What's next?

BY J. CARLTON COLLINS, CPA
November 1, 2013

Q: For three decades I’ve watched new technologies emerge, but I’ve never invested early enough to catch those investments on the rise. What do you think the next great emerging technologies will be?

A: Asking me for investment tips is like asking a dog to guard your hamburger—in either case chances are you won’t be satisfied with the result. Nonetheless, I like talking about technology, so I’m willing to make a few predictions. Off the top of my head, I believe that 3-D printing, RFID shopping, or smart glass will make a splash in the decade to come. Here’s a brief explanation of these three technologies.

3-D printing. Technology that enables you to print solid objects has arrived. The technology is fairly straightforward. You already know that your current laser printer lays down ordinary toner on paper thick enough to feel with your fingertips. 3-D printers simply do the same thing, printing hundreds (or even thousands) of layers atop one another using a special toner containing composite material similar (in results) to the compound your dentist uses to fill cavities. Once hardened, the resulting printed object is very durable, and can even include moving parts. For example, the adjustable wrench pictured below was printed using a 3-D printer and is fully functional.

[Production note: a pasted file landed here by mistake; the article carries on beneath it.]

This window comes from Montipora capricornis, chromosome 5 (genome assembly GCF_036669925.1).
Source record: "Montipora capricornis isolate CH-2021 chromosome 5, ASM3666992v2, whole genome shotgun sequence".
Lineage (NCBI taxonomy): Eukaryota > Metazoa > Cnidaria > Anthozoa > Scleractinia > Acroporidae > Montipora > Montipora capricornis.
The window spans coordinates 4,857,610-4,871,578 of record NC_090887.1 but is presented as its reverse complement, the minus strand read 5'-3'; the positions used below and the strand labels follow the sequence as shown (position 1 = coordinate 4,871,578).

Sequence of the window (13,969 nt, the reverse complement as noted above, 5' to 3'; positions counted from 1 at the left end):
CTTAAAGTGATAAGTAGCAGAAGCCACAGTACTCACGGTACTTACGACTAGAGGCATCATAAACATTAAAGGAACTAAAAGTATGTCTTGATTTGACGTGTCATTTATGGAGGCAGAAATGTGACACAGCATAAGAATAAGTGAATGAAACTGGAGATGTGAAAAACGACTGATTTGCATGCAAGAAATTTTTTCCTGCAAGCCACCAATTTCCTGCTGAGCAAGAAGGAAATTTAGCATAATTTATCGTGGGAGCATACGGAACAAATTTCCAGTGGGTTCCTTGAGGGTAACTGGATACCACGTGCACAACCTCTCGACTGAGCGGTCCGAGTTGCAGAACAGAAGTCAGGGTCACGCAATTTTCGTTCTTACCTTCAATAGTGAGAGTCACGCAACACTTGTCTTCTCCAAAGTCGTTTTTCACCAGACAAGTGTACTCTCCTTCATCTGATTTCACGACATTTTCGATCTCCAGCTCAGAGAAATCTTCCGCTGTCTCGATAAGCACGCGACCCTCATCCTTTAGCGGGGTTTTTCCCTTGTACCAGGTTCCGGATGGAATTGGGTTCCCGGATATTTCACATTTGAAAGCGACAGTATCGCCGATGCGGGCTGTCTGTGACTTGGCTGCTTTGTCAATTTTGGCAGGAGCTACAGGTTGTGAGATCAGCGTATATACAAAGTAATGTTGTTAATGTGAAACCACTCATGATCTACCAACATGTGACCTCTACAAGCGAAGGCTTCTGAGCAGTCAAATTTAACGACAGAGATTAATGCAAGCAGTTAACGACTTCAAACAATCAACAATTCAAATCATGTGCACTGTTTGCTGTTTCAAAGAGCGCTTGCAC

Already, 3-D printers are available for less than $400, and the potential implications are tremendous. In the future, 3-D printers may be as commonplace as microwave ovens. For example, instead of ordering a replacement part needed to repair your luggage, appliance, or automobile, you may simply print that part instead. In the future, electronic product manuals may include schematics for 3-D printing (replicating) the necessary replacement parts. Hospitals are already using 3-D printers to create skeletal body parts to repair the human skull, jaw, limbs, etc. 3-D printing also has the potential to reduce (or someday eliminate) the need to ship goods and parts around the world, or simply from one town to the next. You can view a video clip of a 3-D printed object at tinyurl.com/obtgty2.

RFID shopping. RFID (radio-frequency identification) tags work very much like a bar code, except they emit an electronic signal that can be read at a distance, and these signals can contain far more information and can be read quickly in large quantities. RFID technology is already a proven technology. For example, for more than two decades Atlanta drivers have installed RFID tags in their automobiles, enabling them to pay tolls on the Georgia 400 highway without stopping or even slowing down. As the automobile speeds through the toll booth, a specific radio signal emitted from the toll booth temporarily supplies energy to and activates the automobile’s RFID tag so the user’s account can be determined and the proper toll collected.